Archive

Interview with Catriona Jefferies

by Jenifer Papararo
July 13, 2011

JP: When I first approached you to do an interview I said I didn’t want to linger on
the past, that I wasn’t interested in asking specific questions about why you became
a dealer, and what the climate was at that time in Vancouver. Instead I wanted to
direct the conversation to the present, to more general questions that examine the
relationship between commercial galleries and art institutions, your interest in
publishing, and what drives your decision-making. But since our initial discussion,
I’ve come to realize that we’ve never spoken directly about your beginning, so even
if only briefly, I’d like to start there, or more pointedly what the commercial scene
was like in Vancouver at the time, how you perceived the art scene, and did you see
yourself as fulfilling a void or responding to a lack?

CJ: I can’t reinforce enough the difference and the feeling that we were really doing
something that hadn’t been done before, and that our activities were dedicated
to a rigour of thinking about ideas and practices in relation to understanding and
building histories that were specific to Vancouver, but came from a large discourse.
There was an alignment of critical thinking that came from artists, curators,
museums, and art historians challenging art history. For me, it was a way of looking
at the relevance of contemporary art. How you move art history forward to become
contemporary as society moves forward, they start to shadow each other. At the
time it felt like really hard work. It is still arduous, but the foundation has been
established.

In 1994 we opened on Grandville Street. The years before that I was studying
at UBC researching local artists and developing an interest in conceptual art
practices that considered societal changes. In research for a class essay I conducted
interviews with Ken Lum and Ian Wallace, and I phoned Marian Goodman in New
York to discuss Jeff Wall. The conversations and ideas around photo-conceptualism
seem so transparent now, back then it was new ground.

JP: You first opened your own gallery in 1988, so then 1994 marks a shift for you?

CJ: Yes,. so in eighty-eight I had a small space on Burrard Street downtown, a third
floor space in an old forestry building. I was studying art history but was still very
interested in the current art scene and looking at artists’ practices. At that time,
I wasn’t making decisions based on the systems of knowledge I soon started to
sponge and acquire. I feel like those years before 1994 were quite playful, and I was
still feeling my way.

JP: In 2005 Michael Turner wrote “Who’s Business Is It? Vancouver’s Commercial
Galleries and the Production of Art” a comprehensive essay on the commercial
art system in Vancouver for Vancouver Art and Economies. He writes about a few
galleries that come before you: the New Design Gallery started by curator Alvin
Balkind and architect Andrew Beck, and the Nova Gallery opened by Claudia Beck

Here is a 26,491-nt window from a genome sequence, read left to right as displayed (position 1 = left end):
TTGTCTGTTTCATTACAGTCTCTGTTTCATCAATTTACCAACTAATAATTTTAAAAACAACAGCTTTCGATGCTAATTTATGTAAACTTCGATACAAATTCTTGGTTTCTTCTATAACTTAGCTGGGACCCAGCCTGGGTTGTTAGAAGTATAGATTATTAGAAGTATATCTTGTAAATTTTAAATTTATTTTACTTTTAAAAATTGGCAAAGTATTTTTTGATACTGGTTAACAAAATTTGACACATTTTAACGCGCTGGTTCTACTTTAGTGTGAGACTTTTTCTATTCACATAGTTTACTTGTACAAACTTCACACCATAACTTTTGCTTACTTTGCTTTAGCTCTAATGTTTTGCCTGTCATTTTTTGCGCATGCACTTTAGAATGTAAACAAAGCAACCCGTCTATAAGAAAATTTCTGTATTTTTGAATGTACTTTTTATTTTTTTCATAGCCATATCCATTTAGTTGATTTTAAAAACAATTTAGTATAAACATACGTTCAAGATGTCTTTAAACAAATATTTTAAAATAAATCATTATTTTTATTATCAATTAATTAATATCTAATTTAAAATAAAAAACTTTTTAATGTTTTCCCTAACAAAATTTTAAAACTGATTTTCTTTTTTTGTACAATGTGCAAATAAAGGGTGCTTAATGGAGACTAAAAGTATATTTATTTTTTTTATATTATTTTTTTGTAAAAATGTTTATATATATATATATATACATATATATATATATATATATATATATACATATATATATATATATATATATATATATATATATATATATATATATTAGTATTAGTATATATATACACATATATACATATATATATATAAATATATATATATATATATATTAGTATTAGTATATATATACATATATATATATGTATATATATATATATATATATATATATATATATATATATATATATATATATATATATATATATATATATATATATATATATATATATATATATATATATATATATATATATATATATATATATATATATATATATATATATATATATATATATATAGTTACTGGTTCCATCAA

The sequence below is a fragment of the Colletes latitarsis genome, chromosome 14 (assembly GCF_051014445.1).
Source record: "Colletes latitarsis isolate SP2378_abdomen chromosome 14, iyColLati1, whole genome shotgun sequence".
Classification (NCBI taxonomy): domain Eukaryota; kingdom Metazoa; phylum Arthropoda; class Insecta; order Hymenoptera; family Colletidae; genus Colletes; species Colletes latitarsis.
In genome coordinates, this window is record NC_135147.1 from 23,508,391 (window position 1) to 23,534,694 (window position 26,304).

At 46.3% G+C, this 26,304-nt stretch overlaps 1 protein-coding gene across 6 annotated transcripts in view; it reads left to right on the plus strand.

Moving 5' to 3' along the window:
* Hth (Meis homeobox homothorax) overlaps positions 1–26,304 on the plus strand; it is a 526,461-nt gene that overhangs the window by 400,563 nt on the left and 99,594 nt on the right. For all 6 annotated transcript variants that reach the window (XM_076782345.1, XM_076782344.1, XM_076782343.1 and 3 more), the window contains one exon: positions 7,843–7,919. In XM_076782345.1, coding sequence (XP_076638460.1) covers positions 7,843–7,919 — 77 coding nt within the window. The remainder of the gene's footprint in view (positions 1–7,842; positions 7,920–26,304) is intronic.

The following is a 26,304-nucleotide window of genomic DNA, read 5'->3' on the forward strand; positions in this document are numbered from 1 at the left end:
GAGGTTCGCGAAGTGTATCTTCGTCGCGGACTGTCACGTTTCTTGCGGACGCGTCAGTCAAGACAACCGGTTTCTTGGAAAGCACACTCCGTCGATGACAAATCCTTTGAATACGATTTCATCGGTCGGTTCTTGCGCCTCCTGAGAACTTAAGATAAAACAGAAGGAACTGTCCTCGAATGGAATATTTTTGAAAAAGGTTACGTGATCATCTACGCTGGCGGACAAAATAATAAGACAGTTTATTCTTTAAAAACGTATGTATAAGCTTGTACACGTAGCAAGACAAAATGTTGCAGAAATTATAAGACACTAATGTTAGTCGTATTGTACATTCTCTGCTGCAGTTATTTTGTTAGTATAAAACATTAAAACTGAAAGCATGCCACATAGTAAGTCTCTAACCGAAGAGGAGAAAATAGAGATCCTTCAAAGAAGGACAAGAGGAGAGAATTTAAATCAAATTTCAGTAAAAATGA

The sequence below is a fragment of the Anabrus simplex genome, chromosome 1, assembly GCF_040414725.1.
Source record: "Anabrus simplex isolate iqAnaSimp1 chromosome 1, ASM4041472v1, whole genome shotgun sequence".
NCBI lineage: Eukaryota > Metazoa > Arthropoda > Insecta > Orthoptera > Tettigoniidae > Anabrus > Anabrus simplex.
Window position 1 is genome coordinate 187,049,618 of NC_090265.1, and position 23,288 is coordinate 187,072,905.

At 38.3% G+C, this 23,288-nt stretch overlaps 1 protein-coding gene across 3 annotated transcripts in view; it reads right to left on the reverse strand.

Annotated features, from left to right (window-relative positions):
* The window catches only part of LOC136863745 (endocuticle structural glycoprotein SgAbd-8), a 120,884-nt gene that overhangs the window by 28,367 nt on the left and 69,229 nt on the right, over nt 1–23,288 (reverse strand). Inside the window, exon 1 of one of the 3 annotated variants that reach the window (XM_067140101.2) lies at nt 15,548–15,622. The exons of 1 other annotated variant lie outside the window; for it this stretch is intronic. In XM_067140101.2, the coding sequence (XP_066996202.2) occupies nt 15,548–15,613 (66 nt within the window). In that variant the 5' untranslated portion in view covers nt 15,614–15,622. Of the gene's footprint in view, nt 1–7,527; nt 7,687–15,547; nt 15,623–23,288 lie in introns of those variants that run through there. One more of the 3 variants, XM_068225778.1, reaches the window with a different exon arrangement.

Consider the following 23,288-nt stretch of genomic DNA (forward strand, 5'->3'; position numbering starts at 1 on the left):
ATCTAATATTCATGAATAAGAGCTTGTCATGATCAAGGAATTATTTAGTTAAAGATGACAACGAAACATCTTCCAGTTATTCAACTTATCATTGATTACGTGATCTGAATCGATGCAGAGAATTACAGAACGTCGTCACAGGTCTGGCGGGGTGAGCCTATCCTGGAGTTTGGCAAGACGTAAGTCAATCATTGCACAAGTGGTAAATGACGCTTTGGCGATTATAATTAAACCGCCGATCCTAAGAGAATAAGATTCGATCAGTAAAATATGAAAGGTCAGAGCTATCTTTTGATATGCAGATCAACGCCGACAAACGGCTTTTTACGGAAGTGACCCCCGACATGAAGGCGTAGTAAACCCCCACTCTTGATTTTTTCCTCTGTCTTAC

and Andrew Gruft, and also Bill Jefferies’s, Coburg Gallery. Turner points to the
tight relationship dealers had with the avant-garde. He considers you amongst
this circle as well. Can you speak more about this close relationship to the artists
at the time and about your early influences? Who your precursors were? Did you
model yourself on other commercial galleries in particular or even other types of art
institutions? You mention Mariam Goodman earlier di she have a formative impact
on you?

CJ: In Canada, I thought about Ydessa Hendeles and Sandy Simpson. They preceded
me in the country. I didn’t know intimately about their practices. One isn’t
necessarily privy to that. But they had strong leadership skills, and apparently
strong relationships with their artists. Internationally at that time I was certainly
looking at Mariam Goodman. In making this list it sounds like I was only looking at
women, but I wasn’t seeking female role models. They just happened to be women.
I was conscious of Anthony d’Offay’s gallery in London, which preceded Whitecube.
There was a thoroughness with which Anthony worked. Sadie Coles worked with
him before she opened her own space, as did Matthew Marks. Today there is an
international community of rigorous and critically thinking galleries who are my
colleagues.

Frankly, I was dealing with a specific problem. I was trying to construct how I
wanted to work in the world from here. Having grown up and studied in Vancouver,
I wanted be part of the incredible art that was flourishing here — one that developed
outside of a patron history, which we might see in places like Toronto. I also
wanted to tackle the removal — Vancouver’s distant geography. So even though I
was conscious of and watching other dealers, I wasn’t modeling myself on any one
particular gallery. I really was constructing my own game. Not that it was game, but
I was constructing my own model. I wanted to work from here and be inserted into
this art history. Through my studies I was very convinced by the importance and
relevance of art history, so I took it very seriously.

JP: Your model developed in relation to the artwork that was being produced in
Vancouver. Can you speak more directly to the type of work you were interested
in and how that influenced you? Your dedication to Vancouver artists is clear, and
I’m hoping to hear you articulate what was so inspiring about that particular time
that caused you to make a monogamous commitment to this place – one you still

maintain today. Even though you have shown artists from elsewhere, your entire
roster is from Vancouver.

CJ: What has really been influential for me is Ian Wallace’s thinking. There is no
question that the years I have spent with Ian have had a solid impact. He is a mentor
of sorts to me. I’m interested in the consistency of his practice. His poetics, but also
his theoretical position, which has a larger reach and was also developed in relation
to other artists working in Vancouver at that time — Rodney Graham and Jeff Wall
of course. Stan Douglas’s work is also of great interest to me and I have followed